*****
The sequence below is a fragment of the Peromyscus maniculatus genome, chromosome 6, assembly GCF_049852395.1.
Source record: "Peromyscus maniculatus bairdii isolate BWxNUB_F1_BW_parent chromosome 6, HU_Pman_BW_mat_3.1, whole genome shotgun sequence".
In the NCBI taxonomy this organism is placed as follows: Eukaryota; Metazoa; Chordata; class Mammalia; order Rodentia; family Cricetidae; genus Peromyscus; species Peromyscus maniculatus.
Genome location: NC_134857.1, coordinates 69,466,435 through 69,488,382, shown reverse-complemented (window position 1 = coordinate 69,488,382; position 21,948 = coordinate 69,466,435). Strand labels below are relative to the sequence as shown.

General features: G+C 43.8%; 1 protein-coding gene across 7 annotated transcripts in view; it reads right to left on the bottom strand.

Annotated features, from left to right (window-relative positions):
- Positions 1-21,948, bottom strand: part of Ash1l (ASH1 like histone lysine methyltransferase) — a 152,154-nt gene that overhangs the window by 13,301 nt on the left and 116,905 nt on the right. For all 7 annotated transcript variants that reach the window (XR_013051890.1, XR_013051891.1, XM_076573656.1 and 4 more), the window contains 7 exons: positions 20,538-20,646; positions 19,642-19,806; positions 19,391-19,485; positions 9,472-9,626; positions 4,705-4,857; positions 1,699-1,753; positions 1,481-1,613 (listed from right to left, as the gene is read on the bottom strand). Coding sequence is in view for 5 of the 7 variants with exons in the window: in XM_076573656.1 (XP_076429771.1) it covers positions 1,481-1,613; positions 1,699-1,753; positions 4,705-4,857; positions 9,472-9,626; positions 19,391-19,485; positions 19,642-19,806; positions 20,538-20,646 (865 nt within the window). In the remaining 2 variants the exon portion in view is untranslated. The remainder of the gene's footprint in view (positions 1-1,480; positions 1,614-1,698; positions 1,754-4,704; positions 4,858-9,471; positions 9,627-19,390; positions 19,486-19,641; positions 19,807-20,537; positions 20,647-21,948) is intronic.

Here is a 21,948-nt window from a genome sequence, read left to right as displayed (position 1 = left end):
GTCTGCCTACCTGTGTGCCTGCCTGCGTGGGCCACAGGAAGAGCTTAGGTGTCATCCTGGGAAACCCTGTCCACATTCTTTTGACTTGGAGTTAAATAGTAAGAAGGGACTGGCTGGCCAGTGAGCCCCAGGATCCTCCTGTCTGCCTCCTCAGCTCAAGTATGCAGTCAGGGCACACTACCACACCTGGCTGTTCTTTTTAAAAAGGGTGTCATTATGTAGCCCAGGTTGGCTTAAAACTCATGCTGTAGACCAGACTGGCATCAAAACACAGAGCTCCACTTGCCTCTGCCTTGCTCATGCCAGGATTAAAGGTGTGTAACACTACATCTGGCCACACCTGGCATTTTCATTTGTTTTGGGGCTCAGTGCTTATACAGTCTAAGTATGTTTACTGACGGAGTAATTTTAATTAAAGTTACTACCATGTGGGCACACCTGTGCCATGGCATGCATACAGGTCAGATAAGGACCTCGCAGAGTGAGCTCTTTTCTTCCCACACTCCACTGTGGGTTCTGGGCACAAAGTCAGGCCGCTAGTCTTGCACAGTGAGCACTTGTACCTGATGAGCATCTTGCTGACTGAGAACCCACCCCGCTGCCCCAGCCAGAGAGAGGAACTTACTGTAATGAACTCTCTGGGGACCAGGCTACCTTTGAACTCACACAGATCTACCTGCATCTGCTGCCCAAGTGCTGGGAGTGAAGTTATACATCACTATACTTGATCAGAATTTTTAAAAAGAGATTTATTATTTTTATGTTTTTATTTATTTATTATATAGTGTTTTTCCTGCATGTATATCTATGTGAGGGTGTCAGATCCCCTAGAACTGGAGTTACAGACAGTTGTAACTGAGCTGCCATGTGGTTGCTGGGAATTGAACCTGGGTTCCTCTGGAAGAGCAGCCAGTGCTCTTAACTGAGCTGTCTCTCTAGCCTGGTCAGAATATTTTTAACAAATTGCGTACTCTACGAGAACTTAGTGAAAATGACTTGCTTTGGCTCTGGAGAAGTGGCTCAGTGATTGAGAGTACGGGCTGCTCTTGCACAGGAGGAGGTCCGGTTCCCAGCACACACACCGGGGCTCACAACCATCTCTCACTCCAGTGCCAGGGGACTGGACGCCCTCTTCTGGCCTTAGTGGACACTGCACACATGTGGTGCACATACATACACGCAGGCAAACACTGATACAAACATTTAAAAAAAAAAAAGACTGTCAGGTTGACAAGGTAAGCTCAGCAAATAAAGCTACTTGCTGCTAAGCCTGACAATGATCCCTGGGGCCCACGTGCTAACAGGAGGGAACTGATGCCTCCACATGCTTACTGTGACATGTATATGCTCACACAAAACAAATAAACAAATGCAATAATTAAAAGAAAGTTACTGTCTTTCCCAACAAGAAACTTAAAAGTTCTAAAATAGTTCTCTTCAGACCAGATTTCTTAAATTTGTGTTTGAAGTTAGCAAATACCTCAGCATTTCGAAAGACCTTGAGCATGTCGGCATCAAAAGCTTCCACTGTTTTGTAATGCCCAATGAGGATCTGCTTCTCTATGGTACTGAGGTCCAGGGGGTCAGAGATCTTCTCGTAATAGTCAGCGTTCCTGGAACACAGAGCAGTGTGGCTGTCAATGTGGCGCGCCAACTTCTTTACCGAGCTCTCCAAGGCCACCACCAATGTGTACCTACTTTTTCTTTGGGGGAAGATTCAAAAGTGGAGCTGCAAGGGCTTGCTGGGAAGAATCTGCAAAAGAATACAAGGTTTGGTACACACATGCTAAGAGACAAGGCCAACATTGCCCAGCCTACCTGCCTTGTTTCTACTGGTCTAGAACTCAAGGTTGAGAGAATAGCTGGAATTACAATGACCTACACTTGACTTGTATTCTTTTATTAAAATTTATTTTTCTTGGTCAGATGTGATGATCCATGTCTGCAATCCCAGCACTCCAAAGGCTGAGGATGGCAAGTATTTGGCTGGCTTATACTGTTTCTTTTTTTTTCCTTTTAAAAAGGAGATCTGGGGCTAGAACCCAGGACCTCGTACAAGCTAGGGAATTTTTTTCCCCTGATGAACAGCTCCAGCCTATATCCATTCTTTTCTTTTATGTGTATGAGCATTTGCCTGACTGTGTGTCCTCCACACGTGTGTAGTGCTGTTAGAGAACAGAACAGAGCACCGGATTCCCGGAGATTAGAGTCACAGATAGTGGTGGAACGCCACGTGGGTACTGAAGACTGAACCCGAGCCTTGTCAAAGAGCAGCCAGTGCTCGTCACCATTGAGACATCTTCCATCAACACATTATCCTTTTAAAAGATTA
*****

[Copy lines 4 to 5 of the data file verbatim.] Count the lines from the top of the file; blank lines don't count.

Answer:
Genome location: NC_134857.1, coordinates 69,466,435 through 69,488,382, shown reverse-complemented (window position 1 = coordinate 69,488,382; position 21,948 = coordinate 69,466,435). Strand labels below are relative to the sequence as shown.

General features: G+C 43.8%; 1 protein-coding gene across 7 annotated transcripts in view; it reads right to left on the bottom strand.